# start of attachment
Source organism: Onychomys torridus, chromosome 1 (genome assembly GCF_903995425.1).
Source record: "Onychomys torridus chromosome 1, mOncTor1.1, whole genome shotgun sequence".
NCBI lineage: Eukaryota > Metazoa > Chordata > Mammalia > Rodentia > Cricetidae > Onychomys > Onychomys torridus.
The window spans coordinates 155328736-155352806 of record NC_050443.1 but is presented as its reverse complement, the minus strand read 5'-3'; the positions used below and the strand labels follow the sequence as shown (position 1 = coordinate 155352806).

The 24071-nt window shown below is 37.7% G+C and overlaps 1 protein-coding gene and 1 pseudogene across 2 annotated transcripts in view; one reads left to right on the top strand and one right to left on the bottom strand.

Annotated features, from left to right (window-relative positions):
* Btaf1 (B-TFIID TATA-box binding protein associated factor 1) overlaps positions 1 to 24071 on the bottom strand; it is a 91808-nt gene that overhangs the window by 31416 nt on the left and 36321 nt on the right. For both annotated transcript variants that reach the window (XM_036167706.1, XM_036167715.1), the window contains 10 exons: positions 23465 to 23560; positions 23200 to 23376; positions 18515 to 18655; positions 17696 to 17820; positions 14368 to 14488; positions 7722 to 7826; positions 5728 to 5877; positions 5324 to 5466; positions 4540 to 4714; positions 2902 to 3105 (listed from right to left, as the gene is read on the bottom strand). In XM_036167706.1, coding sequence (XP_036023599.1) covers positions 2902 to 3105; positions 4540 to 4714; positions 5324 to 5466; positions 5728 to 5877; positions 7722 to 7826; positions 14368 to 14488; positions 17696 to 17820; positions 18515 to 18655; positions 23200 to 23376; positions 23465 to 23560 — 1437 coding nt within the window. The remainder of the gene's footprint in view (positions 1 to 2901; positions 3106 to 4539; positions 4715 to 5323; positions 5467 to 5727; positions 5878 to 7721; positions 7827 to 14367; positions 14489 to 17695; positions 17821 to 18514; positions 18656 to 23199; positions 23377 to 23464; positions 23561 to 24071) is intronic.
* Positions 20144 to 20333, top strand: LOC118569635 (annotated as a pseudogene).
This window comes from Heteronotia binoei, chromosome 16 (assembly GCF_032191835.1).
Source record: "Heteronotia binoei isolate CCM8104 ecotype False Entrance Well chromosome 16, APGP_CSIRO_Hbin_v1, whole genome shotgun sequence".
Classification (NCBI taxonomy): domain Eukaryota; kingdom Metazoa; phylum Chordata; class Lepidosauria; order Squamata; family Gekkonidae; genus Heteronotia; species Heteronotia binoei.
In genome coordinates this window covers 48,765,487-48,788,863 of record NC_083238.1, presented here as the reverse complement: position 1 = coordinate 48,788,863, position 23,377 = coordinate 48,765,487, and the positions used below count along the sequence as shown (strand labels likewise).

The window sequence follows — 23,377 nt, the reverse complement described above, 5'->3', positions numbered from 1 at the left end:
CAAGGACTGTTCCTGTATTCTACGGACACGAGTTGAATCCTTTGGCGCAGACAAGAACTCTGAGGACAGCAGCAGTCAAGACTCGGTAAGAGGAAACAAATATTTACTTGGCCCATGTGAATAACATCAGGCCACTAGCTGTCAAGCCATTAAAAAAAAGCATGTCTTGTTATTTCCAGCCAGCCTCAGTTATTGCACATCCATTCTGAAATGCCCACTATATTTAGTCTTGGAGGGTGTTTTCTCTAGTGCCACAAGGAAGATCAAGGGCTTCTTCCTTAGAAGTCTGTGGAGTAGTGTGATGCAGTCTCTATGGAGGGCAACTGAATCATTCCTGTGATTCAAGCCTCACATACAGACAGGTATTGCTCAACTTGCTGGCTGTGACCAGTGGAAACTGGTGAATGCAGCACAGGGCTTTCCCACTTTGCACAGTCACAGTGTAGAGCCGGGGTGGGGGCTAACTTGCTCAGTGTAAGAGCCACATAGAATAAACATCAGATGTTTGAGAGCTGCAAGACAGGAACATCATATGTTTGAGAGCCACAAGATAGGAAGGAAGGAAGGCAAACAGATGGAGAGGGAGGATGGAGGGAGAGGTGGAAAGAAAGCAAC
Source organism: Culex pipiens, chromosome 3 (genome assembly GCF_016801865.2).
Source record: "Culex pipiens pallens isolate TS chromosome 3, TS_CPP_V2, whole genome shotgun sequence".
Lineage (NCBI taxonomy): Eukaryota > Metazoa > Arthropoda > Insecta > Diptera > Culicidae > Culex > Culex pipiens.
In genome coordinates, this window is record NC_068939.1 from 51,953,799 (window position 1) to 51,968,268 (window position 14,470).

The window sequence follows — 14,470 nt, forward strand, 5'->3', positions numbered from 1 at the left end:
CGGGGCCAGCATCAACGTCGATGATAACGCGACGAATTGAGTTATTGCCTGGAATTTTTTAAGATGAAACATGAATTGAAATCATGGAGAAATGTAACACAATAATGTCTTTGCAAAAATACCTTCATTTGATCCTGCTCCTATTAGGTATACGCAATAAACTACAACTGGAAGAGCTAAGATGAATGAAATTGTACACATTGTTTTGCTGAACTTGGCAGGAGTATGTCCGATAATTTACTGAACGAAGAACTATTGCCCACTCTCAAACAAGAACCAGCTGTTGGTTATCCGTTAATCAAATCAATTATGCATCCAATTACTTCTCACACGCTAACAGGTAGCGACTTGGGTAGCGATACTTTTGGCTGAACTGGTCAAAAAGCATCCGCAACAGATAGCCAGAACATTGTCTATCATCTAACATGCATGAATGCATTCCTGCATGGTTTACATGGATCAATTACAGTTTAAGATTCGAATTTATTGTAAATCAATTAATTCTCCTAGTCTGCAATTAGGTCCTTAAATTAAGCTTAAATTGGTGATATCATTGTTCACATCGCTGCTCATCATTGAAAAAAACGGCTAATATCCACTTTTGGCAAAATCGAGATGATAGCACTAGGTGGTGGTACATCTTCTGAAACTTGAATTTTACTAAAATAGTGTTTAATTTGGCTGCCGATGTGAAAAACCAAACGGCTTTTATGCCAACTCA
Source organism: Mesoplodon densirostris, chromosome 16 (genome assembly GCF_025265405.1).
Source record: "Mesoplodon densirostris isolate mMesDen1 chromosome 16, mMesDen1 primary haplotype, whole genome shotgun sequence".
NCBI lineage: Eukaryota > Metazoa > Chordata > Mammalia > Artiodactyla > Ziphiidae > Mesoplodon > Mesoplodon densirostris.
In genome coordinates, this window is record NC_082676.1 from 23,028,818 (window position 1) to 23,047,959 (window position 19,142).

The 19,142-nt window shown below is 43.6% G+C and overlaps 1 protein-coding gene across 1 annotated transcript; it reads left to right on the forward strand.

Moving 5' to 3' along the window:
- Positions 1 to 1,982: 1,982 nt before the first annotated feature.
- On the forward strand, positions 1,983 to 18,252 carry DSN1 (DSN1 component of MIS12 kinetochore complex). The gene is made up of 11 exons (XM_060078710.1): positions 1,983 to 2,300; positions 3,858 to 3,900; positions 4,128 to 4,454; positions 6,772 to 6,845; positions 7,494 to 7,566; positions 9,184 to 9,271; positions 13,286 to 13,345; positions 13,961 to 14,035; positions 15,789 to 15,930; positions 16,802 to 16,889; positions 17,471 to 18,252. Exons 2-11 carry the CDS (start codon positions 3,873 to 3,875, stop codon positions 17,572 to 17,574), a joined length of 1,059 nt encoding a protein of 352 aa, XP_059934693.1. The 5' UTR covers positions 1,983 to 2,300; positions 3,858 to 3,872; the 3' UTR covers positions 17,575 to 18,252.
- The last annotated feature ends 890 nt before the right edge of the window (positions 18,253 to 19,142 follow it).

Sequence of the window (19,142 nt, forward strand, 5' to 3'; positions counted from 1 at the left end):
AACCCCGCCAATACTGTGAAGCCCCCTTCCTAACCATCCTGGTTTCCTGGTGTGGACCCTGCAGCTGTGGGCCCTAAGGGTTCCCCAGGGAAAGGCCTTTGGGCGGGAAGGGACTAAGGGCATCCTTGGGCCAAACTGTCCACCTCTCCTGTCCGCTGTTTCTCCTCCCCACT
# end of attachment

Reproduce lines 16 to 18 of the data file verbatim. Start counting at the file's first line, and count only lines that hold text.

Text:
Source record: "Culex pipiens pallens isolate TS chromosome 3, TS_CPP_V2, whole genome shotgun sequence".
Lineage (NCBI taxonomy): Eukaryota > Metazoa > Arthropoda > Insecta > Diptera > Culicidae > Culex > Culex pipiens.
In genome coordinates, this window is record NC_068939.1 from 51,953,799 (window position 1) to 51,968,268 (window position 14,470).